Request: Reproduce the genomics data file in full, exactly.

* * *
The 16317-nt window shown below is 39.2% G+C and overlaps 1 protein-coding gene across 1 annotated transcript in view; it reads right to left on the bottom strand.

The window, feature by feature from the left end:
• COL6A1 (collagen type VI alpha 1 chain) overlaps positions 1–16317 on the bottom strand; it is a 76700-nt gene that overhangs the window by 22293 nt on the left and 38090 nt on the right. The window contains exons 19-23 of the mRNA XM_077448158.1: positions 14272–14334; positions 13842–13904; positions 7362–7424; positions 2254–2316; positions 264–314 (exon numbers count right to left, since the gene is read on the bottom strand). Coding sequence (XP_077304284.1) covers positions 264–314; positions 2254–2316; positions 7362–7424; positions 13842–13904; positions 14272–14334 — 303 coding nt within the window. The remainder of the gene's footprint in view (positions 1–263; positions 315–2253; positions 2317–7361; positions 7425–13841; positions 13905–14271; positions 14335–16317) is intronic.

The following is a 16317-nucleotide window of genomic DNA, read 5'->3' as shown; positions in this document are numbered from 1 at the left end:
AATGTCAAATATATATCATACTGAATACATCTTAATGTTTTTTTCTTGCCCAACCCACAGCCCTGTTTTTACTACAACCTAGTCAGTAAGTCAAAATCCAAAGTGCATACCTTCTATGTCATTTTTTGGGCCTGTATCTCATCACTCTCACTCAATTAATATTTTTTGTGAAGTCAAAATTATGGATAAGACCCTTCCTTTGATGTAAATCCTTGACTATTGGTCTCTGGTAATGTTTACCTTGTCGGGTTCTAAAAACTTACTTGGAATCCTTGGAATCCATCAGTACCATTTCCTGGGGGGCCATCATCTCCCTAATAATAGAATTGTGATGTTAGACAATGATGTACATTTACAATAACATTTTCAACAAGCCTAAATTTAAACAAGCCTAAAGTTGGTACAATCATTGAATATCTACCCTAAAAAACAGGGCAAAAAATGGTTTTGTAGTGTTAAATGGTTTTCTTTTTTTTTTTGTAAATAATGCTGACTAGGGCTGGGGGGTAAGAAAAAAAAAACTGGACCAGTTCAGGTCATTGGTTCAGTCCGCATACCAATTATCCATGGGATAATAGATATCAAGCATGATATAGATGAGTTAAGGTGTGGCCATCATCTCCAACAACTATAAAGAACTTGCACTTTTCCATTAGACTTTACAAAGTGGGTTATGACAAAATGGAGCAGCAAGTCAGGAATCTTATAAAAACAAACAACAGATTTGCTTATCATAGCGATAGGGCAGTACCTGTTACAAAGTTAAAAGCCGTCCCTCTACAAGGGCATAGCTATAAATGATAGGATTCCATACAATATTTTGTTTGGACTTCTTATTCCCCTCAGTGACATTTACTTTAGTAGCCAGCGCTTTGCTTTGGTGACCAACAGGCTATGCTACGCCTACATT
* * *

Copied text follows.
The 16317-nt window shown below is 39.2% G+C and overlaps 1 protein-coding gene across 1 annotated transcript in view; it reads right to left on the bottom strand.

The window, feature by feature from the left end:
• COL6A1 (collagen type VI alpha 1 chain) overlaps positions 1–16317 on the bottom strand; it is a 76700-nt gene that overhangs the window by 22293 nt on the left and 38090 nt on the right. The window contains exons 19-23 of the mRNA XM_077448158.1: positions 14272–14334; positions 13842–13904; positions 7362–7424; positions 2254–2316; positions 264–314 (exon numbers count right to left, since the gene is read on the bottom strand). Coding sequence (XP_077304284.1) covers positions 264–314; positions 2254–2316; positions 7362–7424; positions 13842–13904; positions 14272–14334 — 303 coding nt within the window. The remainder of the gene's footprint in view (positions 1–263; positions 315–2253; positions 2317–7361; positions 7425–13841; positions 13905–14271; positions 14335–16317) is intronic.

The following is a 16317-nucleotide window of genomic DNA, read 5'->3' as shown; positions in this document are numbered from 1 at the left end:
AATGTCAAATATATATCATACTGAATACATCTTAATGTTTTTTTCTTGCCCAACCCACAGCCCTGTTTTTACTACAACCTAGTCAGTAAGTCAAAATCCAAAGTGCATACCTTCTATGTCATTTTTTGGGCCTGTATCTCATCACTCTCACTCAATTAATATTTTTTGTGAAGTCAAAATTATGGATAAGACCCTTCCTTTGATGTAAATCCTTGACTATTGGTCTCTGGTAATGTTTACCTTGTCGGGTTCTAAAAACTTACTTGGAATCCTTGGAATCCATCAGTACCATTTCCTGGGGGGCCATCATCTCCCTAATAATAGAATTGTGATGTTAGACAATGATGTACATTTACAATAACATTTTCAACAAGCCTAAATTTAAACAAGCCTAAAGTTGGTACAATCATTGAATATCTACCCTAAAAAACAGGGCAAAAAATGGTTTTGTAGTGTTAAATGGTTTTCTTTTTTTTTTTGTAAATAATGCTGACTAGGGCTGGGGGGTAAGAAAAAAAAAACTGGACCAGTTCAGGTCATTGGTTCAGTCCGCATACCAATTATCCATGGGATAATAGATATCAAGCATGATATAGATGAGTTAAGGTGTGGCCATCATCTCCAACAACTATAAAGAACTTGCACTTTTCCATTAGACTTTACAAAGTGGGTTATGACAAAATGGAGCAGCAAGTCAGGAATCTTATAAAAACAAACAACAGATTTGCTTATCATAGCGATAGGGCAGTACCTGTTACAAAGTTAAAAGCCGTCCCTCTACAAGGGCATAGCTATAAATGATAGGATTCCATACAATATTTTGTTTGGACTTCTTATTCCCCTCAGTGACATTTACTTTAGTAGCCAGCGCTTTGCTTTGGTGACCAACAGGCTATGCTACGCCTACATT